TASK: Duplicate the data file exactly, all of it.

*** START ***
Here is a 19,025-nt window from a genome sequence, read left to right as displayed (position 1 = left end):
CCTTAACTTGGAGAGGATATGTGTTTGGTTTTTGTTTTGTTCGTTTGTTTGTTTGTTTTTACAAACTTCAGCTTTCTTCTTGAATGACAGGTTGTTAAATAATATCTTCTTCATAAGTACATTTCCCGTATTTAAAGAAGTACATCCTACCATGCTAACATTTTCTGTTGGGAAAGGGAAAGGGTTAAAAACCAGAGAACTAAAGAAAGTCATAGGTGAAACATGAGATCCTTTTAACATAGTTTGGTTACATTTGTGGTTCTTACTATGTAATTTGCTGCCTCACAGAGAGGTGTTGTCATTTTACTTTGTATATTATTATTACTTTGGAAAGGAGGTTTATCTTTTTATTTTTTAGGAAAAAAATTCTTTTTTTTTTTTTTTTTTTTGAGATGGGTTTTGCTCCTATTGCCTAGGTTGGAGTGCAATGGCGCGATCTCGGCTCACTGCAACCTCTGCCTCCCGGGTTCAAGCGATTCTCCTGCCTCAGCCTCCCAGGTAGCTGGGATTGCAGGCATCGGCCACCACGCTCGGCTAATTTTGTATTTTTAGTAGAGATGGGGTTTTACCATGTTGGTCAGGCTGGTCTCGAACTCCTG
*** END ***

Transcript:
Here is a 19,025-nt window from a genome sequence, read left to right as displayed (position 1 = left end):
CCTTAACTTGGAGAGGATATGTGTTTGGTTTTTGTTTTGTTCGTTTGTTTGTTTGTTTTTACAAACTTCAGCTTTCTTCTTGAATGACAGGTTGTTAAATAATATCTTCTTCATAAGTACATTTCCCGTATTTAAAGAAGTACATCCTACCATGCTAACATTTTCTGTTGGGAAAGGGAAAGGGTTAAAAACCAGAGAACTAAAGAAAGTCATAGGTGAAACATGAGATCCTTTTAACATAGTTTGGTTACATTTGTGGTTCTTACTATGTAATTTGCTGCCTCACAGAGAGGTGTTGTCATTTTACTTTGTATATTATTATTACTTTGGAAAGGAGGTTTATCTTTTTATTTTTTAGGAAAAAAATTCTTTTTTTTTTTTTTTTTTTTGAGATGGGTTTTGCTCCTATTGCCTAGGTTGGAGTGCAATGGCGCGATCTCGGCTCACTGCAACCTCTGCCTCCCGGGTTCAAGCGATTCTCCTGCCTCAGCCTCCCAGGTAGCTGGGATTGCAGGCATCGGCCACCACGCTCGGCTAATTTTGTATTTTTAGTAGAGATGGGGTTTTACCATGTTGGTCAGGCTGGTCTCGAACTCCTG